It is essential to know that mouthwash is not a substitute for brushing your teeth
6 February 2020| Last updated on 6 February 2020
When it comes to selecting a mouthwash, there's more to think about than you realise.
We've all seen the adverts... "In just 30 seconds your mouth will be healthy, free of bad bacteria, and you'll have a breath smelling like wonders!" But this isn't always the full story.
Apart from a great marketing campaign, commercial brands of mouthwash can in fact make our oral and dental health issues even worse. Firstly, it is essential to know that mouthwash is not a substitute for brushing your teeth, and the promises of a speedy choice using a mouthwash can't always live up to the claims issued in paid ads and on labels.
But what does science tell us? A 2019 study conducted by the Forsyth Institute, Cambridge, MA in the USA underlines that conventional dental science does not agree with the significance of mouthwash.
"In comparison with conventional broad-spectrum mouthwashes, remodelling of the dental plaque community is likely to have unique benefits, as the surviving, intact community is suitable for preventing the reinfections by pathogens."
Simply put, it means that the mouthwash and the commercial options out there for preventing and healing dental issues do not work the way they should work – except for a few selected options.
Problems with commercial mouthwash
Many manufacturers are aware of the acidic and low pH levels their brands carry. The acidic mouthwash (with a pH below 5.5) has a potential erosive and demineralisation effect on the enamel. That can result in significant problems such as:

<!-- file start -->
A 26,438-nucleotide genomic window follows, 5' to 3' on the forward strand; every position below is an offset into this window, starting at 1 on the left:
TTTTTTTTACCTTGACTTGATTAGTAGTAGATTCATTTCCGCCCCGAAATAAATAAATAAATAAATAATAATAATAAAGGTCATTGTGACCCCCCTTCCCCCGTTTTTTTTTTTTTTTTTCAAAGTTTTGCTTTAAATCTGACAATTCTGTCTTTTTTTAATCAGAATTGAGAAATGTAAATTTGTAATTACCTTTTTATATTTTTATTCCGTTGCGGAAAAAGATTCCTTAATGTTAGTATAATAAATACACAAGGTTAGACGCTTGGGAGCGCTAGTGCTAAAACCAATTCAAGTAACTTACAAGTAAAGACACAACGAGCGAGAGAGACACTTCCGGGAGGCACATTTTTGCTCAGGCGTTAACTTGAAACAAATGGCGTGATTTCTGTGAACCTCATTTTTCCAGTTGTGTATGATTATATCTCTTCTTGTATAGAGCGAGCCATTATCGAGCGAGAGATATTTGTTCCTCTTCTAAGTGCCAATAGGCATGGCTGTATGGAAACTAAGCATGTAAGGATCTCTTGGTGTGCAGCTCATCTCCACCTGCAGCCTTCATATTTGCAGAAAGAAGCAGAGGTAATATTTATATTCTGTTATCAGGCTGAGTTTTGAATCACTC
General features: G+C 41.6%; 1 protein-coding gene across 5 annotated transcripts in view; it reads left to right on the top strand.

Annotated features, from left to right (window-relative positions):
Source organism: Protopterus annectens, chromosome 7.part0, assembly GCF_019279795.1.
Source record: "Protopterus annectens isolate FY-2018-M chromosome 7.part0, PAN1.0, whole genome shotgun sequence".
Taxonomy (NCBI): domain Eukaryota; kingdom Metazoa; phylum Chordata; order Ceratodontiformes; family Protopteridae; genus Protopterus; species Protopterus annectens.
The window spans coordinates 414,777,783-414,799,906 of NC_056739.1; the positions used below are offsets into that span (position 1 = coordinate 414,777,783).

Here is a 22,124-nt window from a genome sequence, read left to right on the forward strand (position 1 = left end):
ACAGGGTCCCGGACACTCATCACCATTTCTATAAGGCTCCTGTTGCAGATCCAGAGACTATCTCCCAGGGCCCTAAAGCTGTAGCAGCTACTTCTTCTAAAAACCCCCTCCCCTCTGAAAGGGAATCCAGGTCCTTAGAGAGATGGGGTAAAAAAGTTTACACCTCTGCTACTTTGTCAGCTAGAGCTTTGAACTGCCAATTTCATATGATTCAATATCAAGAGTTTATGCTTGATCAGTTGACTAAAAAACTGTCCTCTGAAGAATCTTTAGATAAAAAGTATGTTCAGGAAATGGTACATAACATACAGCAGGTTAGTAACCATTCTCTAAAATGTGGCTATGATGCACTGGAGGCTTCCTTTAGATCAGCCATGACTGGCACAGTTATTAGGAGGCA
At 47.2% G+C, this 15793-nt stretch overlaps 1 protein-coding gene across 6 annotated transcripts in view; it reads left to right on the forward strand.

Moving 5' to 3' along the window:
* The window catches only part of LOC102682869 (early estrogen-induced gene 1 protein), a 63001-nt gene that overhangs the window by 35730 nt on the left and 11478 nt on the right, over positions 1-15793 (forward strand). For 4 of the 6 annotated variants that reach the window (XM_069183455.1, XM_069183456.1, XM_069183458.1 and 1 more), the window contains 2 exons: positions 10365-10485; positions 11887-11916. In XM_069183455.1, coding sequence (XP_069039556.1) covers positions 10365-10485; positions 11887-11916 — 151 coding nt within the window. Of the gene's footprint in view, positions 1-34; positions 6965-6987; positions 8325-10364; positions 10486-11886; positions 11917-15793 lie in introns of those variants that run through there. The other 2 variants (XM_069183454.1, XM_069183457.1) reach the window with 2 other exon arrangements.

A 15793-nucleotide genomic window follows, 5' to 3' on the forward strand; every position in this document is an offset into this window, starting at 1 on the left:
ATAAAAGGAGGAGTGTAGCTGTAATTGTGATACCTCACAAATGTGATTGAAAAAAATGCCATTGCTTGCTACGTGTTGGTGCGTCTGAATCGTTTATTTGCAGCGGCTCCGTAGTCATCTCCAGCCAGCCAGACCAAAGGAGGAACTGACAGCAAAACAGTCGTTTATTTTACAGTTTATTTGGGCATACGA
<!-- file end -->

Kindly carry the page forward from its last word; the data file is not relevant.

- Wreck the oral microbiome
- Dry out your mouth
- Don’t prevent the bad breath
Mouthwash ingredients to avoid
As we have seen, a lot of mouthwashes can result in several issues, basically due to the ingredients presented in them. Some of those ingredients are:
- High levels of alcohol
- Cocamidopropyl Betaine
- Poloxamer 407
- High levels of chloride dioxide
The best mouthwashes to buy
Using mouthwash is not a mandatory step of our oral routine as long as mechanical cleaning is done (the brush and the floss), unless your dentist or dental hygienist detected gingivitis or periodontitis. However, if you are missing the “ocean breeze freshness” in your mouth, some mouthwashes can have a positive effect on your oral cavity.
Here are some different selections of mouthwashes having a basic pH level that does not have an erosive effect on the enamel:
- CariFree CT x 3 Rinse (8.33 pH)
- TheraBreath Fresh Breath Oral Rinse (8.2 pH)
- Periosciences Antioxidant Oral Care System (7.75 pH)
- ACT Anti-cavity Fluoride Rinse (7.95 pH)
- The Original Activated Dual-Solution Breath Rinse (7.11 pH)
These mouthwash selections can be found in pharmaceutical and organic healthy retailers. You may also find them on online platforms such as Amazon.
Next time you are out shopping for a mouthwash, ask your dentist for advice or try to research before jumping on the commercial train.
All information mentioned here is supported by scientific evidence.